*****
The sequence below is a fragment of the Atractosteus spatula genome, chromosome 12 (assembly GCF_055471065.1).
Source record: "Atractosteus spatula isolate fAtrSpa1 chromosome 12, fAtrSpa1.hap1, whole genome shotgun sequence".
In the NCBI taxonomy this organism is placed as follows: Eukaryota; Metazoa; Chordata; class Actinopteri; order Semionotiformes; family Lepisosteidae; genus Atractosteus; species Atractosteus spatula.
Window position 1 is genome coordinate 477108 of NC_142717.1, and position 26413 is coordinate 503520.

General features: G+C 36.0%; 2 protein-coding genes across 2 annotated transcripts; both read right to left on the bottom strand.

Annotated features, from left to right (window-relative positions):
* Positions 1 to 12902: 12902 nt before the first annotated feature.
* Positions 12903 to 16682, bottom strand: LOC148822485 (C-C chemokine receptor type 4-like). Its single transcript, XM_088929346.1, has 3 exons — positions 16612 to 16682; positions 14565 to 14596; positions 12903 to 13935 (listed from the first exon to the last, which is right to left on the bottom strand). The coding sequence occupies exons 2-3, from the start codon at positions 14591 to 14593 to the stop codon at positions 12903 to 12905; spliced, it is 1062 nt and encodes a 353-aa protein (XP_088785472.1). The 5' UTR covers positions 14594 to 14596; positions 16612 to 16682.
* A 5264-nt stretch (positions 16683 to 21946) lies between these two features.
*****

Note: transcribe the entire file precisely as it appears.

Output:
The sequence below is a fragment of the Atractosteus spatula genome, chromosome 12 (assembly GCF_055471065.1).
Source record: "Atractosteus spatula isolate fAtrSpa1 chromosome 12, fAtrSpa1.hap1, whole genome shotgun sequence".
In the NCBI taxonomy this organism is placed as follows: Eukaryota; Metazoa; Chordata; class Actinopteri; order Semionotiformes; family Lepisosteidae; genus Atractosteus; species Atractosteus spatula.
Window position 1 is genome coordinate 477108 of NC_142717.1, and position 26413 is coordinate 503520.

General features: G+C 36.0%; 2 protein-coding genes across 2 annotated transcripts; both read right to left on the bottom strand.

Annotated features, from left to right (window-relative positions):
* Positions 1 to 12902: 12902 nt before the first annotated feature.
* Positions 12903 to 16682, bottom strand: LOC148822485 (C-C chemokine receptor type 4-like). Its single transcript, XM_088929346.1, has 3 exons — positions 16612 to 16682; positions 14565 to 14596; positions 12903 to 13935 (listed from the first exon to the last, which is right to left on the bottom strand). The coding sequence occupies exons 2-3, from the start codon at positions 14591 to 14593 to the stop codon at positions 12903 to 12905; spliced, it is 1062 nt and encodes a 353-aa protein (XP_088785472.1). The 5' UTR covers positions 14594 to 14596; positions 16612 to 16682.
* A 5264-nt stretch (positions 16683 to 21946) lies between these two features.